Declining revenue has publishers rethinking Google AdSense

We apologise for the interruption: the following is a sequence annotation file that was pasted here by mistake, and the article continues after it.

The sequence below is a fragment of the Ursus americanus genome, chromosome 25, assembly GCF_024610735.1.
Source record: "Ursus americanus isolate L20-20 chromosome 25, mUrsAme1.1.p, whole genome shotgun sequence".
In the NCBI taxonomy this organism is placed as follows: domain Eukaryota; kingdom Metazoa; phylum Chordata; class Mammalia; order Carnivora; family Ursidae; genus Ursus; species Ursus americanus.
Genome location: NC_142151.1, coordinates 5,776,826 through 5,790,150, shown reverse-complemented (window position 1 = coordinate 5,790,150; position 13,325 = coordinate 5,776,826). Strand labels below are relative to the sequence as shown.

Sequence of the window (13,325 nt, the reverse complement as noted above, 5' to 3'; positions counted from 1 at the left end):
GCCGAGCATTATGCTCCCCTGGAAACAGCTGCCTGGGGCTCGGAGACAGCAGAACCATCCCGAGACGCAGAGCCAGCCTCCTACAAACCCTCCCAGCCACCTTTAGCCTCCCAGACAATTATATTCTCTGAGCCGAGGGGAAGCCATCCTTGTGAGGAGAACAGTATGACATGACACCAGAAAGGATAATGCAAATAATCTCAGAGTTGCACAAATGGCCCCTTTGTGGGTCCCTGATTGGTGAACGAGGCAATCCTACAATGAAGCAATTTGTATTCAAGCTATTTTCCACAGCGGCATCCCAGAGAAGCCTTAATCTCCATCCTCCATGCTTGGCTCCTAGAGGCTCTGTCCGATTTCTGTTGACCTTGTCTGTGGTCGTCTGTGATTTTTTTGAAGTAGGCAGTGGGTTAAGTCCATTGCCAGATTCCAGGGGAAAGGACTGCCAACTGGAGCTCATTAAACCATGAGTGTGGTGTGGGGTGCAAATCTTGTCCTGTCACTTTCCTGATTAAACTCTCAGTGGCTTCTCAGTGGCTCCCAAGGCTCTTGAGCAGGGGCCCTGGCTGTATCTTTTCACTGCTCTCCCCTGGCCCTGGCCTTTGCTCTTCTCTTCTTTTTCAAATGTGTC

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In its first-quarter financial results, Google reported that revenue generated through its AdSense programs fell 3% year-over-year. For b-to-b publishers, the quarterly revenue dip is nothing compared with the program's long-term decline. AdSense has become such a small percentage of their revenue that many are looking to replace it. “A few years ago, Google AdSense was it; but that's just not true anymore,” said Joe Pulizzi, chief content officer at Junta42, a vertical search site for content marketing and custom publishing, and president of parent company Z Squared Media. “You need to do your own analysis and find out how much money you're really making with AdSense; then, ask if you can use those spots more efficiently.” Christine Oldenbrook, director of marketing and e-media at Bobit Business Media, said: “We don't do a lot with AdSense, and we're cutting it back. We're selling a lot more contextual ads ourselves since we opened up more contextual advertising space in our Web site designs and integrated our sales force. “Our salespeople are becoming anxious to sell the space themselves, and we can make more money.” To maximize inventory, Oldenbrook is also looking into ad networks that might bring in nonendemic advertising at higher CPMs than AdSense. Ted Bahr, president and publisher of BZ Media, which publishes two tech titles, SD Times and Systems Management News, said: “We're really disappointed with AdSense. We get about one-sixth of the revenue we did three or four years ago [from AdSense]. For a small company like ours, Google is unresponsive, and the checks are so small now that it's not worth my time to try to work with them.” So Bahr is investigating other passive revenue streams. “We're constantly being solicited,” he said. “Right now, we're working with a company called Job Target and the IDG Tech Network.” Bahr said the IDG Tech Network has access to large technology companies and agencies his company often cannot access. “We look at it as a way to expand our reach, but we're not making a lot of money yet,” he added, noting that the network is only about a year old. In contrast to smaller b-to-b publishers, large companies such as Hanley Wood and Reed Business Information are largely happy with Google AdSense, crediting the search giant with helping them grow revenue in spite of the down economy and the general trend toward lower click-through rates. Nevertheless, the revenue generated by AdSense and other large general networks is usually minimal. “Our AdSense revenue has incrementally grown over the past few years,” said Traci Young, VP-product development for Reed's RB Interactive unit. “The growth has come from following some suggestions Google provided us to increase the performance of the AdSense units on our pages.” In addition, Reed recently renegotiated its contract with Google so that it is consistent for all its units internationally and the revenue share percentage is higher. Erik Schulze, director of audience and media optimization at Hanley Wood, said he is testing other ad networks to see if they will yield higher revenue per page than AdSense, although he said he hasn't yet found one. “Some of the inventory that would have gone to Google in the past has gone to other networks,” he said, adding that Google has improved its targeting capabilities, which has increased click-through rates.
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